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Texas | Columns | "Texas Tales"

The Lost Llano Lead Mine

by Mike Cox
Mike Cox

In June 1939, on the occasion of his golden wedding anniversary, 75-year-old Henry Smith reflected on the happiness he had found in life and something else he had not found — a lost mine.

He'd spent a fair amount of time in his younger years looking for it, but he never found it. Smith had not wasted his time seeking the granddaddy of all lost Texas mines, the Spanish silver works Jim Bowie supposedly discovered in the early 1830s somewhere near the old mission in Menard County. Folks are still searching for that mine, but the other old mine pretty much has been forgotten. It was a lead mine.

Lead is not the most precious of minerals, but along the Texas frontier it was pretty important when muzzle loading rifles and pistols fired homemade lead balls. Lead for bullet molding was available commercially, of course, but a handy vein of ore saved money and time.

Llano County pioneer Billy Nard discovered the vein and began working it in the 1860s. With the Indians taking advantage of the fact that most of the menfolks were off fighting Yankees, lead was particularly important in areas prone to moonlight raids. In fact, when Comanches came calling, lead was worth more than silver or gold.

No prospector, Nard made a simple living as a bee and commercial deer hunter. He wasn't interested in bees per se, but they led him to honey combs. He gathered and sold honey along with venison.

His wife later recalled that he usually left their cabin with a sack over his shoulder, a hatchet and his muzzle loader. He came home with honey and deer meat often enough to make ends meet. Less frequently, based on need, he returned to their homestead with a sack full of lead ore.

Nard molded bullets from the melted ore and shared the lead with his neighbors at no cost. A man could live without honey, but at this stage of Texas' history, bullets were no luxury.

Despite his willingness to share his ore, Nard carefully guarded the location of his mine. He varied the routes he took to and from his diggings to make it hard for anyone to follow him. He didn't even tell his wife, though he promised to reveal the location of the lead deposit to his children before he died.

TX Llano County 1920s Map
1920s Llano County map showing Sandy Creek
From Texas state map #10749

Courtesy Texas General Land Office

Unfortunately, that death came sooner than Nard or anyone in his family expected. Indians killed him, but not directly. With one of his boys and his brother-in-law (Henry Smith's uncle), Nard was hunting wild hogs on Silver Creek, a tributary of Sandy Creek, when Indians surprised the party.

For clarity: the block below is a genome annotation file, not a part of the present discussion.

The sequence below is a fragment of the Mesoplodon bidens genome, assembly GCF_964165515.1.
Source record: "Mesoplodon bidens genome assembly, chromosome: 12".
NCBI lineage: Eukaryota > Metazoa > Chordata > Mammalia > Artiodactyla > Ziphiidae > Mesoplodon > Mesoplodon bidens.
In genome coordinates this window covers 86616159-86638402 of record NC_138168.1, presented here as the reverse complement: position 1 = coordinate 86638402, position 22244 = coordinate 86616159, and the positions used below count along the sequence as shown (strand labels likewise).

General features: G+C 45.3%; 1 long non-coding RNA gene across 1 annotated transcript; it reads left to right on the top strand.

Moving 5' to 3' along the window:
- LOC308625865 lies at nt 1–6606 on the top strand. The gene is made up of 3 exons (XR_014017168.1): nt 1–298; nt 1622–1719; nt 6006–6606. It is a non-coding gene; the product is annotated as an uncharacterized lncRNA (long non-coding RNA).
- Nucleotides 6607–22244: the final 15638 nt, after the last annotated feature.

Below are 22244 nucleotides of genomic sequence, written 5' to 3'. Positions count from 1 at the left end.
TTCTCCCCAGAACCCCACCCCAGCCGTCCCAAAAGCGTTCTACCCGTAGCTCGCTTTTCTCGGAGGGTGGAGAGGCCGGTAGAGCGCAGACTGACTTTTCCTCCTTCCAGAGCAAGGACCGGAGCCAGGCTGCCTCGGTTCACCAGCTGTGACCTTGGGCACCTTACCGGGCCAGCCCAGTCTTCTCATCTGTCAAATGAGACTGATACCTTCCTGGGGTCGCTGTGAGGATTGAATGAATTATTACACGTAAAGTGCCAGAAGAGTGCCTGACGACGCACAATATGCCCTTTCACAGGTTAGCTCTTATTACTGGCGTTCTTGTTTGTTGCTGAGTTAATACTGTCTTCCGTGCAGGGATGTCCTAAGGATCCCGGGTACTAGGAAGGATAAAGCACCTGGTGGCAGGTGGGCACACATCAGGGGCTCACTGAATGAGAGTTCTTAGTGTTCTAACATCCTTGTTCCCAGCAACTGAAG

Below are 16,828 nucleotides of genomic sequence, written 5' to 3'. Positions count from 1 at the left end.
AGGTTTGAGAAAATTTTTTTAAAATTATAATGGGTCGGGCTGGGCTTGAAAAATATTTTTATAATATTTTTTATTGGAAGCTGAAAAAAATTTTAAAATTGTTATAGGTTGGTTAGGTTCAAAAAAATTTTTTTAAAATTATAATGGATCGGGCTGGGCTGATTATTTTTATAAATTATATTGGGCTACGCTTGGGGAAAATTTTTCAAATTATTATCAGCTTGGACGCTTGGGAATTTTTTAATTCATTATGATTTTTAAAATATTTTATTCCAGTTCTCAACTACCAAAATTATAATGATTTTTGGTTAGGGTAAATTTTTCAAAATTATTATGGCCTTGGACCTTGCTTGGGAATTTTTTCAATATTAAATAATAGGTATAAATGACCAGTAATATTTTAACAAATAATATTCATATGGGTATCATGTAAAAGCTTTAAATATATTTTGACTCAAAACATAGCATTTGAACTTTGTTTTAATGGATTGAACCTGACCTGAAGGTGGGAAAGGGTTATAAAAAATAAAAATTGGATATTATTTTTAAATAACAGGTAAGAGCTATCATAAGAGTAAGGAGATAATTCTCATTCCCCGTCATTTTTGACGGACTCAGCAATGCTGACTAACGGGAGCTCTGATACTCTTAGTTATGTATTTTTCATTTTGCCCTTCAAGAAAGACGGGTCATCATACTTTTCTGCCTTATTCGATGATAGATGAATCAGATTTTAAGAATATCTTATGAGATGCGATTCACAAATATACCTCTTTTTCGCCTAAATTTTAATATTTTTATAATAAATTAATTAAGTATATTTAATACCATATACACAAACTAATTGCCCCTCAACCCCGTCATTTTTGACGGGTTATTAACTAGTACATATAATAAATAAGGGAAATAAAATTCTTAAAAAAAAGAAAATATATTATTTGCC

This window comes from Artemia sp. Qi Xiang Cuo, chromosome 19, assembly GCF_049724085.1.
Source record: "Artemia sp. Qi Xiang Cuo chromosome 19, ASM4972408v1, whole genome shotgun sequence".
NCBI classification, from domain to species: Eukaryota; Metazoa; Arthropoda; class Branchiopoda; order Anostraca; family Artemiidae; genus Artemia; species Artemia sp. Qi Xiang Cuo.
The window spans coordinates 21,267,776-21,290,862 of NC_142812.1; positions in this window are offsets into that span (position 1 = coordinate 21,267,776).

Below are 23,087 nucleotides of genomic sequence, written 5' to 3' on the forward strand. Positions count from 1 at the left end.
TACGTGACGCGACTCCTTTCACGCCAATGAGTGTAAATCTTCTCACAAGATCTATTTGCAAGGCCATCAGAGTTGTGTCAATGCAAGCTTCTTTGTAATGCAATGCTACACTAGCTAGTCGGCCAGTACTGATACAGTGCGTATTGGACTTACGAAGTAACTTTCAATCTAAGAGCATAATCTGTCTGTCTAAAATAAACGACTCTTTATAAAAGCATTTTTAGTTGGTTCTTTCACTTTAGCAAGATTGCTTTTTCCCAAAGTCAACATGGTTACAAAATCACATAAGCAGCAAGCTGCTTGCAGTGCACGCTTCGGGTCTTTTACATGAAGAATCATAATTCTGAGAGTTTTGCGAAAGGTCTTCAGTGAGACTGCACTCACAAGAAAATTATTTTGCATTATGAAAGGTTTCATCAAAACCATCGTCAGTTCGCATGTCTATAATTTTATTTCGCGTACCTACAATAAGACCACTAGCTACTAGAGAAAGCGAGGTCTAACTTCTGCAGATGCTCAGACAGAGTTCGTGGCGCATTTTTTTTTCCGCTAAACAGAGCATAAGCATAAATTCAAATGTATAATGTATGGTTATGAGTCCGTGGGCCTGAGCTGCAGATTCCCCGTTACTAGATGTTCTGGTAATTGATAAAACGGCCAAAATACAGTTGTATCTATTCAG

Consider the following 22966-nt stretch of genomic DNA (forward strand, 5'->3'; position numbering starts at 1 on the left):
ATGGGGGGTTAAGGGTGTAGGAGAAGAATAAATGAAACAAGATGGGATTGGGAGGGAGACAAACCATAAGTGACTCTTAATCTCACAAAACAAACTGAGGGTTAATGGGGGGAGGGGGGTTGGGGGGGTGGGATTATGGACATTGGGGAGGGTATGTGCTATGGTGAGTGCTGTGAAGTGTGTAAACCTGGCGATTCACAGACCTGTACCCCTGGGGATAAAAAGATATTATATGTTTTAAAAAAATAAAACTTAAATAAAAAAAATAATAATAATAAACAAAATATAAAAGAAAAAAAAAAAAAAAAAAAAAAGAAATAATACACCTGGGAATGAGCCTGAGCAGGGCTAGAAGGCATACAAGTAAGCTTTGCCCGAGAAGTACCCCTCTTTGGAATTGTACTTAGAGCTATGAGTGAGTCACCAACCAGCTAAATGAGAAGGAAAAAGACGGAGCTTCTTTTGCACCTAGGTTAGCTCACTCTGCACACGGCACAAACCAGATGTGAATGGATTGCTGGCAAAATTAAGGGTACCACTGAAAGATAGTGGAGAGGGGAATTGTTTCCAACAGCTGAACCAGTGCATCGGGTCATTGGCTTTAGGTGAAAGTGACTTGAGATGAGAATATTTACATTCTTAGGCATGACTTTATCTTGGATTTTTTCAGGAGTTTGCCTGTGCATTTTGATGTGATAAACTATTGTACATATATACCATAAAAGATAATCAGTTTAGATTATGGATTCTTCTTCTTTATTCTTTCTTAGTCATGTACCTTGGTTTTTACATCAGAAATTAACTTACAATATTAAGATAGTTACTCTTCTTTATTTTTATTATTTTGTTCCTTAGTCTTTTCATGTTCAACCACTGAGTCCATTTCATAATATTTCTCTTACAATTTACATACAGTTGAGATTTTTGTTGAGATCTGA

Grabbing up his nine-year-old son, Nard ran hell-for-leather toward his cabin. In doing so, he slogged through deep sand in the creek bed. Stout to the point of fleshiness, Nard escaped the Indians red faced and panting. For whatever reason, he had opted flight over using some of the bullets from his secret lead mine.

Two days later, untouched by arrow or bullet, Nard died, probably of a heart attack triggered by the shock of the encounter coupled with the exertion of his run.

The location of his lead honey hole died with him.

As a youngster Smith had helped his father mold bullets from the ore supplied by Nard. He recalled that the lead made suitable bullets, but it was not of as high a quality as commercially available lead.

After Nard died, his widow and children moved in with the Smith family. When Henry Smith got old enough to prowl around by himself, he tried without success to find the mine. His best guess, based on where Nard had his cabin, was that the ore vein was somewhere near Sandy Creek. Others said it was near Cedar Mountain while some maintained the mine was along Honey Creek.

Smith wasn't the only one interested in finding the mine. Llano County rancher Tom Moore had a standing offer of $500 for the person who found it, but no one ever collected.

Too bad no one ever thought to look at a 103-page U.S. Geological Survey report published in 1911, "Mineral Resources of the Llano-Burnet Region, Texas." Written by Sidney Page based on field work he and several other geologists did in 1908-1909, the report is not ambiguous on whether lead ore (galena) could be found in Llano County. Not only did the geologists locate deposits of galena, they noted evidence of old mining activity at each of the two locations they discovered.

One of those well could have been the mine Nard had succeeded so well in keeping hidden.

Mike Cox
"Texas Tales" November 14, 2018

Mike Cox's "Texas Tales" :

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  • California Jim 11-1-18
  • ButterKrust Bakery 10-24-18
  • Llano Flood of 1935 10-17-18
  • Chunking Rocks 9-27-18

    See more »

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